Twirling it like a queen

Alisha Shinde
Wednesday, 13 June 2018

I want to take Table Tennis to a level where people start showing interest in the game the way they do in Cricket

Manika Batra, at 22, recently won a gold at the CommonWealth Games 2018. On her visit to Sakal Times office recently, she spoke to us about her journey and more

We live in a country that eats, prays and loves Cricket but Manika Batra decided to stand apart and has been successful at making her name and the sport of Table Tennis known in many Indian households. The 22-year-old Batra won four medals, including a gold, in the women’s singles at the Commonwealth Games 2018 for India.

Life has not been the same for Batra ever since. “No one followed Table Tennis in our country but now when I step out, people recognise me and the support has been really great,” she says with a smile.

And how is she dealing with the fame? Batra says that she is truly enjoying being in the spotlight. “I really hope and wish that I continue being here for my performance in the sport,” she answers. 

Having started playing at the age of four, she developed an interest in the game when she saw her siblings playing it. “I found the game really interesting because of which I grew fond of it.” 

Because of her charming personality,  Batra was even offered a lot of modelling assignments, which she decided to sideline because there is absolutely nothing that stands before Table Tennis for her. “My aim has always been Table Tennis because of which I rejected modelling and I will never regret it,” she says, adding that the sport has always been her number one priority.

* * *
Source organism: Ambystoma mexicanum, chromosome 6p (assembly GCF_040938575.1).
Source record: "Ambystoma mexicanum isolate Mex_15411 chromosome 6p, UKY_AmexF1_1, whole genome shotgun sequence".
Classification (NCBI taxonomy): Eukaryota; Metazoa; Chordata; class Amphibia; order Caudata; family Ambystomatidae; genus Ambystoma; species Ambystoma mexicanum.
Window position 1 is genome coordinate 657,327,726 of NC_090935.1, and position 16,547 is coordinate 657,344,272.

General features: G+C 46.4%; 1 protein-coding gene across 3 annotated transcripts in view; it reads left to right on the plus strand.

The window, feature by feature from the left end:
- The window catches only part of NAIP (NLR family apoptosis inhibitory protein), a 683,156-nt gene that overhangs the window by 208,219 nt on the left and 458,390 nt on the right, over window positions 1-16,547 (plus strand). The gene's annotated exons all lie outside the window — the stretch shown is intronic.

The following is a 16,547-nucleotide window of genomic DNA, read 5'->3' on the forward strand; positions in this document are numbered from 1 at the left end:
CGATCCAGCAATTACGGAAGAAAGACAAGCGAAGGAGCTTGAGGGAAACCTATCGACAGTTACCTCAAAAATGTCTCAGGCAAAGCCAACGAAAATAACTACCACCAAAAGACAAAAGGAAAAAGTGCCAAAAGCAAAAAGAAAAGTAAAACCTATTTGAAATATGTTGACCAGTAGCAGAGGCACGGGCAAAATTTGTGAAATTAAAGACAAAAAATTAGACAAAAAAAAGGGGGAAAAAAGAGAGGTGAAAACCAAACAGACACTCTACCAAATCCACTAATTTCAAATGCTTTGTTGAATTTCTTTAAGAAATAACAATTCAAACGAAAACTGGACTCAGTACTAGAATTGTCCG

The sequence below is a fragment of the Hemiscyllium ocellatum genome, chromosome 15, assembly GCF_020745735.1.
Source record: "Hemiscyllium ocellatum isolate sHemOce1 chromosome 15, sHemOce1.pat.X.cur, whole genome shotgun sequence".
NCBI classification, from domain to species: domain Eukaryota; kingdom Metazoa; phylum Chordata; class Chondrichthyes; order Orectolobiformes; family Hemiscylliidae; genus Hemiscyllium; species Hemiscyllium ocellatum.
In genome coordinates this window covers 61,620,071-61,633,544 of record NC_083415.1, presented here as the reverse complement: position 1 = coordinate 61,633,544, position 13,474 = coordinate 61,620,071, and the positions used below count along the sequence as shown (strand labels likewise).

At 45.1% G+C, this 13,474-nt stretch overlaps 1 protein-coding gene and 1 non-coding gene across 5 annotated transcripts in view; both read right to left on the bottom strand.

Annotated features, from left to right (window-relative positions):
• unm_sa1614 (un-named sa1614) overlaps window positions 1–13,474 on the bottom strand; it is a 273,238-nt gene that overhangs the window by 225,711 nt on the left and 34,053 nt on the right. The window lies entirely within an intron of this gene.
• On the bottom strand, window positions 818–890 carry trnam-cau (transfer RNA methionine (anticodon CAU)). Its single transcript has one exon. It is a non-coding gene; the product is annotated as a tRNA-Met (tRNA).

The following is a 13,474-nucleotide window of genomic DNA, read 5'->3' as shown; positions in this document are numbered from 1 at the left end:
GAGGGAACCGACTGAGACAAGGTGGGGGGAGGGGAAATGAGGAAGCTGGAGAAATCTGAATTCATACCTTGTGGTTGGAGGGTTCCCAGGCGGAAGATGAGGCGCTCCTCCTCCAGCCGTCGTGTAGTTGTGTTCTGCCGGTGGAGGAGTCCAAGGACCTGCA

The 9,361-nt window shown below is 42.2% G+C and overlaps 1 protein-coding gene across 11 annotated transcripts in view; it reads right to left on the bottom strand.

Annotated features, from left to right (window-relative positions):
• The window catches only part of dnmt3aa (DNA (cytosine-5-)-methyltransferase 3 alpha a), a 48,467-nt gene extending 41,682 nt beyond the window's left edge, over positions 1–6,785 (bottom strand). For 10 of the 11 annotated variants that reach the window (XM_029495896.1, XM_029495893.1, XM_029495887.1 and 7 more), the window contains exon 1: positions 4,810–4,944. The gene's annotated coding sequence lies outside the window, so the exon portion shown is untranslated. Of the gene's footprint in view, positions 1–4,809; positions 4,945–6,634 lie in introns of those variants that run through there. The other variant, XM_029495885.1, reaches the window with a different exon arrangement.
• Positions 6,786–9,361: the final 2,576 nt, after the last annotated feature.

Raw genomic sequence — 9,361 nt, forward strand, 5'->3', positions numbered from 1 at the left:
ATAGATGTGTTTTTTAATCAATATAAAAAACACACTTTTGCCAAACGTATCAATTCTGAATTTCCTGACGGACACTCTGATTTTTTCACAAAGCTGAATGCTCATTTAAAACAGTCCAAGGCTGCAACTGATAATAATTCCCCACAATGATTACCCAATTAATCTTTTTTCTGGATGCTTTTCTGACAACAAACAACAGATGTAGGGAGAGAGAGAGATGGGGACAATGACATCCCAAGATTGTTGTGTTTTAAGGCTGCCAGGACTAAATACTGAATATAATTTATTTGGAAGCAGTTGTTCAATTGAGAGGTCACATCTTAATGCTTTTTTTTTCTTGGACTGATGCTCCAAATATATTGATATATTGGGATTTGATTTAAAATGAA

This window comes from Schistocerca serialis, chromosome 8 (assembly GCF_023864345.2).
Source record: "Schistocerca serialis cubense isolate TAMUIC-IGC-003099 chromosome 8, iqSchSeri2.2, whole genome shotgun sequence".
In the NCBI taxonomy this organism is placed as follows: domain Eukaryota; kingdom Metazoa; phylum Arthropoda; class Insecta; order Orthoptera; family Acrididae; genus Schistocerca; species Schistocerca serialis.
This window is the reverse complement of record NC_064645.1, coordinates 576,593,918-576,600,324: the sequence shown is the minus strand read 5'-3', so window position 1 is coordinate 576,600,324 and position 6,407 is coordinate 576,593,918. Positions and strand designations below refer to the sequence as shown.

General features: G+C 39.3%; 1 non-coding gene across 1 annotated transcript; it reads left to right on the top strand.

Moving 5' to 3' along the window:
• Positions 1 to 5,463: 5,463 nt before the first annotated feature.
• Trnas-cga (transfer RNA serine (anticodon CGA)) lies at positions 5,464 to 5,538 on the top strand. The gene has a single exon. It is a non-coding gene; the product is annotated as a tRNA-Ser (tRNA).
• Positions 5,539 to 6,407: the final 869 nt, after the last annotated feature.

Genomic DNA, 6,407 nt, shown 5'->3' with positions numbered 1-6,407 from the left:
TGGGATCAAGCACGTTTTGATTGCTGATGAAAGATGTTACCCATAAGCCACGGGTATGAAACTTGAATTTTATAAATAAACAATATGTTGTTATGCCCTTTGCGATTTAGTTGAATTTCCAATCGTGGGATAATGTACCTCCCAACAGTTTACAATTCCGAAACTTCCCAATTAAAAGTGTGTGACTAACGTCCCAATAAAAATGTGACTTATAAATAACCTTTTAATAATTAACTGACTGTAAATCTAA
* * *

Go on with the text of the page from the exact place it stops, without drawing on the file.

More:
She wishes that people give the sport its due recognition and take it to new heights. “I want to take Table Tennis to a level where people start showing interest in the game the way they do in Cricket,” she insists.

Most of the women who participated in CWG 2018 won medals for the country, so somewhere down the line, Batra believes that there is a change in how people look at sportswomen now. “The good part is that the mindset of people towards sportswomen is changing. People now root for them,” she says. This change has been a motivation for many sportswomen because of which they are now able to bring home medals and earn their due respect in society, she believes.   

Victories and defeats are part of any game. Talking about how she deals with defeat, Batra recalls, “As a child, whenever I lost, I would cry my heart out. But now, I have learnt to learn from my mistakes and put forward a better version of myself.” 

She adds that she has now started dealing with defeat smartly and analyses how she can better herself for the upcoming tournaments by working on her mistakes and staying focused.

With Asian Games just round the corner, Batra is constantly on her toes. “I have been working really hard with my coach and will definitely work on performing well at the games,” she adds.

Talking about the cricket crazy fans in India, she points out the media can be of great help if it focuses on other sports. “If the people are made aware of other sports in India and how the players are performing at various tournaments, people will definitely look at other sports with the same interest and love,” Batra stresses.

While she doesn’t wear her heart on her sleeves, she definitely wears it on her nails. Being very fond of nail art, she sports some interesting ones like the tricolour. Says she, “When I serve the ball to the opponent, the first thing I see is my nails and with the tricolour on them, I know the purpose of my being there. It encourages and motivates me.”

Batra has now set her eyes on her next goal — getting India an Olympic medal for Table Tennis for which she is sweating it out every single day.

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